Fifeteen-year-old girls are more likely than boys to meet baseline standards for reading, math and science, a new analysis finds, but among top performers, girls perform worse than boys do.
Researchers found that despite higher performance in reading and similar performance in science, 15-year-old girls around the globe are less confident in their scholastic abilities than boys.
Not really, suggests a new analysis of studies, which finds that, while better working memory, attention, and control are associated with higher academic achievement, so far there's no evidence that they cause it.
Researchers look back on nine years of booby prizes for problematic education research.
Teachers who showed bias against girls in early grades could affect the girls' later interest in science and math fields.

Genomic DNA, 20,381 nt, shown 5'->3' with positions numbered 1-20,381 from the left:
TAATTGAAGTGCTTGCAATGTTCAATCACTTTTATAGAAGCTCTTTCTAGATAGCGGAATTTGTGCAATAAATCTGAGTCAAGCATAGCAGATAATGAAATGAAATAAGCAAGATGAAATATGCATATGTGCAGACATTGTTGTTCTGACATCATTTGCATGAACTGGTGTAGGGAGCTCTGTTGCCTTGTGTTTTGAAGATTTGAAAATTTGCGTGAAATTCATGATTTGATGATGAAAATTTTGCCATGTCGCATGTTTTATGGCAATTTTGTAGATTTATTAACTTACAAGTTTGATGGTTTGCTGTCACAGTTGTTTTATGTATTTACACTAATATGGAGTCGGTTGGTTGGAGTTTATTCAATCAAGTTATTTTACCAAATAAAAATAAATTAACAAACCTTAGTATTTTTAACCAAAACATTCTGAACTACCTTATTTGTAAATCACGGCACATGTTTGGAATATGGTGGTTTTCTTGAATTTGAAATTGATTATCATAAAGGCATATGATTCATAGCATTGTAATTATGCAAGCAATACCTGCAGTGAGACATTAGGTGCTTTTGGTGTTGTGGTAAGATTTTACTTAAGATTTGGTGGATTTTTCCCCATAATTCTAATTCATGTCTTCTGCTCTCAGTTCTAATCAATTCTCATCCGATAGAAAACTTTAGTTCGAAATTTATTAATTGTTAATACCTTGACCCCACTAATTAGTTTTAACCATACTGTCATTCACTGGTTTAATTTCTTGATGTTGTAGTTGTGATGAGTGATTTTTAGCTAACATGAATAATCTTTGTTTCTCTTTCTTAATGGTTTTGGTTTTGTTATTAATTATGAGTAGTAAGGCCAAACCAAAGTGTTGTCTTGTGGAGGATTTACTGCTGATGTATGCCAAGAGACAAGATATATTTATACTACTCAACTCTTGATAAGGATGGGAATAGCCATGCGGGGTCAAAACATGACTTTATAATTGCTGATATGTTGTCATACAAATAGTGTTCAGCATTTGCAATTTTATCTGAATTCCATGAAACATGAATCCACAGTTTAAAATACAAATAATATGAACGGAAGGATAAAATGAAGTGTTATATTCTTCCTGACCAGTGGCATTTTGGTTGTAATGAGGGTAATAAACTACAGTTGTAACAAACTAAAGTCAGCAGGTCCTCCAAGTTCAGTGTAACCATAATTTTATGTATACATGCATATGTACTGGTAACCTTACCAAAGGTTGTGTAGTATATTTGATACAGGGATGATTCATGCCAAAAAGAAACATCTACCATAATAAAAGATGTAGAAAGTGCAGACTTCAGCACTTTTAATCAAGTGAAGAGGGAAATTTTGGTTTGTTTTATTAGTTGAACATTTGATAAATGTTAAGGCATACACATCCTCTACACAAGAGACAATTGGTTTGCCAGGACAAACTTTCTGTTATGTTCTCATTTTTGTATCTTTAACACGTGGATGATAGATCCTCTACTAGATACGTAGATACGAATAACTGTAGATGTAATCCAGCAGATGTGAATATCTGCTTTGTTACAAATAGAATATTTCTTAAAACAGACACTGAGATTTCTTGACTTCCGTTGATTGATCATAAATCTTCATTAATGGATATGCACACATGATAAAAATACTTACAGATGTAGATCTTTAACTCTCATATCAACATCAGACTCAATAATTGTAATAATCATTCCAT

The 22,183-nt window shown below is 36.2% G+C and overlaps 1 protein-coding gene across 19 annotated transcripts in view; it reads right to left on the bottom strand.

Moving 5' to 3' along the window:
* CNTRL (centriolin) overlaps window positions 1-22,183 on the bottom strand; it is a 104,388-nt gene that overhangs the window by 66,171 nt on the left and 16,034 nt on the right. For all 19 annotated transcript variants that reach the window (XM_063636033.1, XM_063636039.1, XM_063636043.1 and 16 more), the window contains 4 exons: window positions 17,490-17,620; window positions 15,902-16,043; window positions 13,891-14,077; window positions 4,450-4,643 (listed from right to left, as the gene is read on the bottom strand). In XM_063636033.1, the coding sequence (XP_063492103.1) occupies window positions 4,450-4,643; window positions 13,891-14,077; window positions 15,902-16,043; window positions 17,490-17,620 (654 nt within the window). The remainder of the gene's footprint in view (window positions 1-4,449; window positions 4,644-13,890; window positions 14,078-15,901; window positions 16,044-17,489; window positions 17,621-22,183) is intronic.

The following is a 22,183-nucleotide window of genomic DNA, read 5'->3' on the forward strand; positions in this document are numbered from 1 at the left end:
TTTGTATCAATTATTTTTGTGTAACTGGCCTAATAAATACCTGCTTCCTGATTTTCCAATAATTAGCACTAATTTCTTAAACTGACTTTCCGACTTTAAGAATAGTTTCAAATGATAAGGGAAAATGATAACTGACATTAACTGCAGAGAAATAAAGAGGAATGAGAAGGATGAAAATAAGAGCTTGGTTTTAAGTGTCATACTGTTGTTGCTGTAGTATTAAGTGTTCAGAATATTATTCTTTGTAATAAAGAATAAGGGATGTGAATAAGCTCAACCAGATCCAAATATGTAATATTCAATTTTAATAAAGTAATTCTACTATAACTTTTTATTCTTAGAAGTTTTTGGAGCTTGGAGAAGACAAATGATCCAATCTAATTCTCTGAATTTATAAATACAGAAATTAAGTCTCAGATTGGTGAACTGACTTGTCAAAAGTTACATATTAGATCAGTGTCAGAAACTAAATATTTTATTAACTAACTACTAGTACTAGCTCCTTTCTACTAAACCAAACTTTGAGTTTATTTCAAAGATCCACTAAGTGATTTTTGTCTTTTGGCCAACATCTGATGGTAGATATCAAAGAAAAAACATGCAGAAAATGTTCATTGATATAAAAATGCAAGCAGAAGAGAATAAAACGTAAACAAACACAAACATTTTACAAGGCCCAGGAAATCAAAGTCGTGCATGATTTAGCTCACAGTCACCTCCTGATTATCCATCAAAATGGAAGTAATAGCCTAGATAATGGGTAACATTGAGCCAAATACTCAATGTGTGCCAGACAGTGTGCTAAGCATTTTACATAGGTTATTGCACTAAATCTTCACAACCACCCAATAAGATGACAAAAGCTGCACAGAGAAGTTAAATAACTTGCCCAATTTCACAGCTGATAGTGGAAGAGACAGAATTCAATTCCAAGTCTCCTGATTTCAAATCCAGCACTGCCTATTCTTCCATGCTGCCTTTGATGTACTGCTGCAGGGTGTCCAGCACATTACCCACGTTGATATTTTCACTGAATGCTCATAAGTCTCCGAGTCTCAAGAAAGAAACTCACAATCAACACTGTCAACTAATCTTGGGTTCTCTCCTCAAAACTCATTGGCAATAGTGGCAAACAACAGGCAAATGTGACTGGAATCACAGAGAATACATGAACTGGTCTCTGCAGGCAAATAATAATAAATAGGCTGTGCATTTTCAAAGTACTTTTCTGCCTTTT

A new report argues that the common core is the first great national education policy debate of the social media age, and Twitter is changing the public discussion of education.
Forget narrowing the academic curriculum; could accountability narrow schools' focus on student behaviors?
The gender gap in science, technology, engineering, and mathematics may be starting to turn, according to new 2009 data from the National Center for Education Statistics.
Study suggests high-achieving, low-income students get a boost from boarding school but others, not so much.
The debate over differentiating instruction just keeps going.